Bigger Kids

How teens enrich your life

We give you the positives of raising a teen

By Teresa Pitman
How teens enrich your life


“It’s just like when you’re pregnant,” says Lenore Kilmartin, the mother of five, including 14-year-old Liam. “People see that you’re expecting and seem to feel obligated to tell you horror stories about birth. Once you have kids, they will say, ‘Oh, just you wait’ and give you a horror story about teens.”

On the other hand, some parents will tell you that having teens in the home can enrich your life — sometimes in surprising ways. Linda Clement, the mother of two daughters (now 18 and 21) says: “They spend so much time trying to be cool that they bring lots of cool into your home. I learned about all the new music, the new styles in clothes, the best gaming systems and all the issues that were front and centre for young people.”

So are the teenage years the stuff of parental nightmares or a chance to move the parent-child relationship to new levels? Kimberly Schonert-Reichl, associate professor of psychology at the University of British Columbia, says that adolescence has the potential to be both, but it’s the negatives we tend to hear about. Read on for some positives.

• Teens won’t let us be hypocrites “Teens expect you to live up to your ideals. We can get defensive and fight back against that, or we can let ourselves be inspired by their idealism,” says Schonert-Reichl. “It keeps us on the straight and narrow.” For example, she once came home from a visit to a house worth tens of millions of dollars; when she described it to her 13-year-old son, he was unimpressed and said: “Think of all the people who could have been helped with that money.”

• Teens make us examine our beliefs “As part of discovering their own identities, they question everything — and that can lead to important discussions that make us think too,” says Schonert-Reichl.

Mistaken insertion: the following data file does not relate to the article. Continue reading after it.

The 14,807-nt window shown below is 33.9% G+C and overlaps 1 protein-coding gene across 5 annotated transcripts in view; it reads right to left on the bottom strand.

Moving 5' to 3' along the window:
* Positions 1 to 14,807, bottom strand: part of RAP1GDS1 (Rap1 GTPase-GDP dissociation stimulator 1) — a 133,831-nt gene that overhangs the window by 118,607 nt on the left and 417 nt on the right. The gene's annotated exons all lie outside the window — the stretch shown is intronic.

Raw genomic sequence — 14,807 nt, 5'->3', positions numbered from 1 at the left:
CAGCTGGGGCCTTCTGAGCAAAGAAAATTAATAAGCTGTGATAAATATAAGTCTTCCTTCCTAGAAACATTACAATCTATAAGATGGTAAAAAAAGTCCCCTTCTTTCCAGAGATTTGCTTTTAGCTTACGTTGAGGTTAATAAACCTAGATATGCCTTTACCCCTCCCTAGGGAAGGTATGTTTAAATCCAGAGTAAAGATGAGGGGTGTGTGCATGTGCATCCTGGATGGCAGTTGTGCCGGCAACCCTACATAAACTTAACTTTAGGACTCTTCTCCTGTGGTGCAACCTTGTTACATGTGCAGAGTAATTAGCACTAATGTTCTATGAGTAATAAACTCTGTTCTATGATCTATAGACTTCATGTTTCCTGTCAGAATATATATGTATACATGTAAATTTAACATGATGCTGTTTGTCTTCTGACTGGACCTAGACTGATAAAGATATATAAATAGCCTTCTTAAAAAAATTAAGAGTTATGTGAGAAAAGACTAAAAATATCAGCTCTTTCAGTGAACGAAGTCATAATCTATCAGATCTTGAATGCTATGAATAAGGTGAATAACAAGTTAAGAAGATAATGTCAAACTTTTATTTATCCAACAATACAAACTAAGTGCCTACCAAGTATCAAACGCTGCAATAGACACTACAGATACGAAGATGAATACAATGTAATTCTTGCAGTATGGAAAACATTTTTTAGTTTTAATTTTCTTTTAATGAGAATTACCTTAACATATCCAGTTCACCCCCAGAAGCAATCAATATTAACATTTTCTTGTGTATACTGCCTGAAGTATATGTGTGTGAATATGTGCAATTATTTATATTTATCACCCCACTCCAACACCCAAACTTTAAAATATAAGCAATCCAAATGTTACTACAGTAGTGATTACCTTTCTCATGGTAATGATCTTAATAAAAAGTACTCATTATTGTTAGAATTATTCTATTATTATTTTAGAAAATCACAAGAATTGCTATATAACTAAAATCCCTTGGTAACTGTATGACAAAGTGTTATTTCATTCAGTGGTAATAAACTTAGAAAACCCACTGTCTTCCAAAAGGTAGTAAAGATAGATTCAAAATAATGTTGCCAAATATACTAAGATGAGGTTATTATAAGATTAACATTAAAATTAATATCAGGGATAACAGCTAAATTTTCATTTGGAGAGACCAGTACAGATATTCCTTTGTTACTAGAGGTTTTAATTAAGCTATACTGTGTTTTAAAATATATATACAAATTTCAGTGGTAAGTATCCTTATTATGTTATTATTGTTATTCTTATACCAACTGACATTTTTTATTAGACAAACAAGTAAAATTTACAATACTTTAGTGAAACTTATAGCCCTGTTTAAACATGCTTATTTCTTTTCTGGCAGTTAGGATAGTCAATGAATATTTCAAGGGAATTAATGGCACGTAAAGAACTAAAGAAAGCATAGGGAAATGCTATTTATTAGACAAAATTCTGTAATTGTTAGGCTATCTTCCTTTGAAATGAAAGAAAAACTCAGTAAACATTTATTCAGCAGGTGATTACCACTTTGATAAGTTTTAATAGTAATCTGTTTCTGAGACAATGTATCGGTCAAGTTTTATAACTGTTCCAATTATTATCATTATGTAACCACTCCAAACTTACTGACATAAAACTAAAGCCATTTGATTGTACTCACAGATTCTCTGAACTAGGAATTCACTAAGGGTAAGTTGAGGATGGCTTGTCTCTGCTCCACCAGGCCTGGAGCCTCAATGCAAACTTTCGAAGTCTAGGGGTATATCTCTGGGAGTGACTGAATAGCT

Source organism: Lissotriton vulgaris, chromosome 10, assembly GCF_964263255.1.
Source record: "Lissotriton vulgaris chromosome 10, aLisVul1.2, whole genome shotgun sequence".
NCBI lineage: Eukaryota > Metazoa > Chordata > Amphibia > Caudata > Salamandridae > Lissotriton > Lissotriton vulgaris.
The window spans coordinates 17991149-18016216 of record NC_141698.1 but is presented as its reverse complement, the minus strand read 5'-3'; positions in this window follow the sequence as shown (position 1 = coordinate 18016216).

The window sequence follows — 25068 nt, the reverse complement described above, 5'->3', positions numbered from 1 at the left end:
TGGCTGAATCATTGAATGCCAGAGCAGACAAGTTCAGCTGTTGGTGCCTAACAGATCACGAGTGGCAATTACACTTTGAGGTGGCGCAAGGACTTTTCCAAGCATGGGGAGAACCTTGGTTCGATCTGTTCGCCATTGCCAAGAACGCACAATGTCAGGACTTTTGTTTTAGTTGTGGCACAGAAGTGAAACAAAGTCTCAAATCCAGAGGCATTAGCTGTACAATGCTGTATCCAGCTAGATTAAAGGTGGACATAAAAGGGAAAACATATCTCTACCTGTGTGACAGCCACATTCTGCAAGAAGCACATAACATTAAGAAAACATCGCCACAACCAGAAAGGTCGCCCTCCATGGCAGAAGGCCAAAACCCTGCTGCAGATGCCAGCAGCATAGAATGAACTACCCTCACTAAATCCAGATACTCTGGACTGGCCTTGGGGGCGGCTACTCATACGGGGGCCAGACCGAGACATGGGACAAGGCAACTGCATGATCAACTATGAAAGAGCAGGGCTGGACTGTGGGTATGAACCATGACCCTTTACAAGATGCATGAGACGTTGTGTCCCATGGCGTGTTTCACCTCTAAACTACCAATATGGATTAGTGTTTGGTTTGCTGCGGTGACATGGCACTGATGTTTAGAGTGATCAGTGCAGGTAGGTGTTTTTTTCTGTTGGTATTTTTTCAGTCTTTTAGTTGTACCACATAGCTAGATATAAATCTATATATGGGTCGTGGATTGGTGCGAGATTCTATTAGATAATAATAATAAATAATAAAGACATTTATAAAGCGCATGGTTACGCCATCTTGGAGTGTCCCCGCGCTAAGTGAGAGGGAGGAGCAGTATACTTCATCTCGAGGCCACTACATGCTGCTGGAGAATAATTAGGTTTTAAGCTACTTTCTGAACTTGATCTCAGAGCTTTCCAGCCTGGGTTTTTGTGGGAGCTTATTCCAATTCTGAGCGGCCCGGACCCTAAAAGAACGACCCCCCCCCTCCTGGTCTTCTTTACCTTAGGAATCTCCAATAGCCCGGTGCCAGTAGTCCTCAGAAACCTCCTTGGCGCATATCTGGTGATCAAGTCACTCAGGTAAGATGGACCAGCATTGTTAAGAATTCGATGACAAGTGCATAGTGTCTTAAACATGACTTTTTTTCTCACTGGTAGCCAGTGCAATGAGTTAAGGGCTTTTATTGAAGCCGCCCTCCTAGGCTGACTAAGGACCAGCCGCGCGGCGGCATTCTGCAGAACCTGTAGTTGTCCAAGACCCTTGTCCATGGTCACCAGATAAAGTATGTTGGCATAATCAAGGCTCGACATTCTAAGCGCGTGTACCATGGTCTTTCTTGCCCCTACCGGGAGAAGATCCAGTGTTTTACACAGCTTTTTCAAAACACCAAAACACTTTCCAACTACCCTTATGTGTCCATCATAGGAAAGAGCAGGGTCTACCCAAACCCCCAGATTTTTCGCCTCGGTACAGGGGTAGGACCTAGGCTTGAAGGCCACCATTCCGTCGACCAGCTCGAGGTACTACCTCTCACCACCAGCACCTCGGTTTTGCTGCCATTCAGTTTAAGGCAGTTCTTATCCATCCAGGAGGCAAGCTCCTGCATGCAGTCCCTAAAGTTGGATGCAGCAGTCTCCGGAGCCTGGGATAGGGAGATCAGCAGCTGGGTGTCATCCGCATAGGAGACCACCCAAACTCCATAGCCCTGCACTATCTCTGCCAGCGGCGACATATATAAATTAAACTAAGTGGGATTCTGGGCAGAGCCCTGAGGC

• Teens bring a variety of gifts as they discover the wider world and branch into areas we might never have explored. Your teen may develop an interest in the War of 1812, training dogs, playing in a band, making stop-action videos featuring Lego characters, or any of a million other possibilities. This can be an opportunity for parents to discover something new as well.

And these gifts are sometimes surprising. Melissa Young admits her idea of interior decorating is “moving the clean laundry off the couch,” so seeing her 13-year-old daughter Heidi discovering a love of domestic tasks has been a revelation. “Heidi loves to cook, especially pies, cakes and cookies,” says Young. “She wove placemats for everyone in the family, and she sews, knits and does all kinds of traditional crafts — things I’ve never had time for.”

Any of these components can be part of discovering their interests and strengths, and Schonert-Reichl encourages parents to support their kids through this process by expressing appreciation for their contributions. “A lot of parents will, for example, hand over a new cellphone to their teen and say, ‘Can you program this?’” she says. “When we show appreciation for this kind of help — when we express admiration for their ability to master the intricacies of cell-phone programming, or thank them for recommending a new book – it goes a long way to encouraging them to continue trying new things.”

Of course, teens are not perfect. It can be more irritating than inspirational to have your 14-year-old daughter critique your wardrobe and make-up, especially because she’s likely to be less than tactful. “These years are kind of a dress rehearsal for adulthood,” says Kilmartin. “A lot of what comes out of their mouths isn’t quite right, and can sound rude or confrontational. They’re practising. That’s when we need to role model compassion, understanding and patience.”

My teens weren’t perfect either. But they were nowhere near as bad as I’d been led to fear. They introduced me to movies and TV shows I wouldn’t otherwise have seen, books I wouldn’t have read, music I definitely wouldn’t have listened to, and ideas that had never occurred to me. They turned out to be excellent map-readers and great travelling companions. And yes, they were particularly good at pointing out my flaws and mistakes. Parents of teens certainly never need to worry about becoming too conceited. That’s a gift, too.

This article was originally published on Aug 03, 2010

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